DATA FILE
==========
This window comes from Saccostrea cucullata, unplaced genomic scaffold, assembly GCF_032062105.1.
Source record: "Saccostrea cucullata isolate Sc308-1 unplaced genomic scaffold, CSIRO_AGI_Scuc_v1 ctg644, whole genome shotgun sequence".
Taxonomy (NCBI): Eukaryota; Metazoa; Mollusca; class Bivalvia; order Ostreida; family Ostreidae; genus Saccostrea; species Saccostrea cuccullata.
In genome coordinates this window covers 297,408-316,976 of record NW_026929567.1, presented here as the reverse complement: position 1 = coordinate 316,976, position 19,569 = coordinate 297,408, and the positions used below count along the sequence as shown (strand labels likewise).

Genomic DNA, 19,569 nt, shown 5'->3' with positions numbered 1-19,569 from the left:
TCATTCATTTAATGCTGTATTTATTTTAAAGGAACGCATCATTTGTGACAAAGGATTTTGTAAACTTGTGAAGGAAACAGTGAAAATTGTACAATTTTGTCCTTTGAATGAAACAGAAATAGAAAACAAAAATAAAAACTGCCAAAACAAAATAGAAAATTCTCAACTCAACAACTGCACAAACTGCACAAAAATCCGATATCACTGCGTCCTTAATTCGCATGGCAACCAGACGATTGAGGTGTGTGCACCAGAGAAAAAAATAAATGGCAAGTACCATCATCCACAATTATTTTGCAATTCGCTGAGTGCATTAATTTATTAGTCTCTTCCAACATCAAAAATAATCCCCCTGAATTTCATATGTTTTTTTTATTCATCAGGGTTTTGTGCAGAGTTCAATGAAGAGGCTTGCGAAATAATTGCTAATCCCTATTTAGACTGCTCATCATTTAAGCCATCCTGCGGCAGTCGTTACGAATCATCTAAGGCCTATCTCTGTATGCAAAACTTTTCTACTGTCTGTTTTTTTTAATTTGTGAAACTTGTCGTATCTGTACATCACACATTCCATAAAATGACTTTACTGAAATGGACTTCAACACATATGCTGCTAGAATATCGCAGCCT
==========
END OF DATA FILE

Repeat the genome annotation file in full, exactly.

This window comes from Saccostrea cucullata, unplaced genomic scaffold, assembly GCF_032062105.1.
Source record: "Saccostrea cucullata isolate Sc308-1 unplaced genomic scaffold, CSIRO_AGI_Scuc_v1 ctg644, whole genome shotgun sequence".
Taxonomy (NCBI): Eukaryota; Metazoa; Mollusca; class Bivalvia; order Ostreida; family Ostreidae; genus Saccostrea; species Saccostrea cuccullata.
In genome coordinates this window covers 297,408-316,976 of record NW_026929567.1, presented here as the reverse complement: position 1 = coordinate 316,976, position 19,569 = coordinate 297,408, and the positions used below count along the sequence as shown (strand labels likewise).

Genomic DNA, 19,569 nt, shown 5'->3' with positions numbered 1-19,569 from the left:
TCATTCATTTAATGCTGTATTTATTTTAAAGGAACGCATCATTTGTGACAAAGGATTTTGTAAACTTGTGAAGGAAACAGTGAAAATTGTACAATTTTGTCCTTTGAATGAAACAGAAATAGAAAACAAAAATAAAAACTGCCAAAACAAAATAGAAAATTCTCAACTCAACAACTGCACAAACTGCACAAAAATCCGATATCACTGCGTCCTTAATTCGCATGGCAACCAGACGATTGAGGTGTGTGCACCAGAGAAAAAAATAAATGGCAAGTACCATCATCCACAATTATTTTGCAATTCGCTGAGTGCATTAATTTATTAGTCTCTTCCAACATCAAAAATAATCCCCCTGAATTTCATATGTTTTTTTTATTCATCAGGGTTTTGTGCAGAGTTCAATGAAGAGGCTTGCGAAATAATTGCTAATCCCTATTTAGACTGCTCATCATTTAAGCCATCCTGCGGCAGTCGTTACGAATCATCTAAGGCCTATCTCTGTATGCAAAACTTTTCTACTGTCTGTTTTTTTTAATTTGTGAAACTTGTCGTATCTGTACATCACACATTCCATAAAATGACTTTACTGAAATGGACTTCAACACATATGCTGCTAGAATATCGCAGCCT